As a result of a 2002 BC Court of Appeal decision that misinterpreted section 13 of the act, this province now has the widest possible scope for preventing disclosure of information that the government says is advice or recommendations. The government has repeatedly taken advantage of this, and this has gone so far that FIPA is now waiting for a court decision on whether submissions to a CONSULTATION PROCESS are considered 'advice' for the purpose of s.13 of the Act.

FIPA is disappointed that the committee declined to keep pressure on the government to bring in a desperately needed amendment to section 13.

Second, the committee has recommended making the "Legal Advice" exception, section 14 (which allows government to withhold information covered by solicitor-client privilege) mandatory, meaning a public body MUST withhold information that falls under this heading.

This alone would make the legal advice exception more restrictive, but the committee didn’t stop there. They also recommended that the application of the exception may only be ruled upon by the Supreme Court of BC instead of the Information and Privacy Commissioner.

The committee report did not cite a single case where the current system resulted in improper release of privileged documents. They also do not say how this amendment would actually work in practice. Would every s.14 claim by government go before a judge, or just requests where the applicant contests the government's claim? Would the Commissioner have to wait for the court to rule before dealing with other exceptions, or would the court wait for the Commissioner? One thing is certain, this recommendation would make the system more complicated, slower and more costly.

COMMITTEE ACCEPTS UNPRECEDENTED ASSAULT ON PRIVACY RIGHTS

The committee recommended instituting a system of 'consent' for the collection, use and disclosure of personal information by a public body. This means that people could be asked to consent to uses of their personal information that are not otherwise allowed by the act - basically waiving their privacy rights.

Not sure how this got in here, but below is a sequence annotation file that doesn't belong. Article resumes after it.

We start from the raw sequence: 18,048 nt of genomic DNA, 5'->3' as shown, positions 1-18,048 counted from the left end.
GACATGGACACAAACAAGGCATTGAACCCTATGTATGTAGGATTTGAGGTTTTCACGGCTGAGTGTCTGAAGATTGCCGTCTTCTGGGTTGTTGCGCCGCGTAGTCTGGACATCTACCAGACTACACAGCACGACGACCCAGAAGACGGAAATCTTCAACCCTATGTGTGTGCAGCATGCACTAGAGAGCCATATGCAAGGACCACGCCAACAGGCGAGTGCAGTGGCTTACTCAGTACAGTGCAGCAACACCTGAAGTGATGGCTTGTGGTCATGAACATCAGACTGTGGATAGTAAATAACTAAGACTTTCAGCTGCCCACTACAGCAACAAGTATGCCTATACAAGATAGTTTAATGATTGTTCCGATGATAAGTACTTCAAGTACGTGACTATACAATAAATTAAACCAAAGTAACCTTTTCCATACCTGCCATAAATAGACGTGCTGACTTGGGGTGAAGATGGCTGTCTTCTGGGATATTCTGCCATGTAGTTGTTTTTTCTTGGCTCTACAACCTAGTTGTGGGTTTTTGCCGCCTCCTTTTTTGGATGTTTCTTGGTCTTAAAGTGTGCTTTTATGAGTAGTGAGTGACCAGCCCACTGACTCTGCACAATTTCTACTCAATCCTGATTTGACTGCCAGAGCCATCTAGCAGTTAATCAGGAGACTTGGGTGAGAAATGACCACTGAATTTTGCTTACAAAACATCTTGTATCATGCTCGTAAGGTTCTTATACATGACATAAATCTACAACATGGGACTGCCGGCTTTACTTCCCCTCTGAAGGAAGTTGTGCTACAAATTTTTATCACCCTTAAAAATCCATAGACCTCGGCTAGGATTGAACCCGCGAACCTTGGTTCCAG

This was a recommendation pushed by the government during hearings. Some members of the committee noted that the concept of consent in the government context is essentially meaningless. Unlike the private sector, where there may be other companies willing and able to provide goods or services if you don’t like a company’s privacy policy, there is no where else to go for government services if you refuse to consent.

The government’s submission to the committee Click Here was a real surprise: it amounts to a petition for sweeping and revolutionary changes to most of the privacy protections in the FOIPP Act. If its recommendations are adopted by government, there would be virtually unrestricted collection, use and disclosure of personal information of citizens by the provincial government. A massive central data base of all information collected about citizens would be created and that information would flow wherever government wishes. Information would be collected from non-governmental agencies as well, and shared with other levels of government, police and any agency which is considered to be a ‘partner’ of the government.

Now that the committee’s report has gone to the Legislature, it is up to the government to decide whether or not to take action on its recommendations. As the Legislature may not be back until 2011, they should have plenty of time to consider what to do about amending the Freedom of Information and Protection of Privacy Act.

The report is available at Click Here

MORE COVERAGE:

B.C. FOI committee recommends explicit right to electronic records
Chad Skelton, Vancouver Sun Click Here

The non-recommendations were the big news
Vaughn Palmer, Vancouver Sun Click Here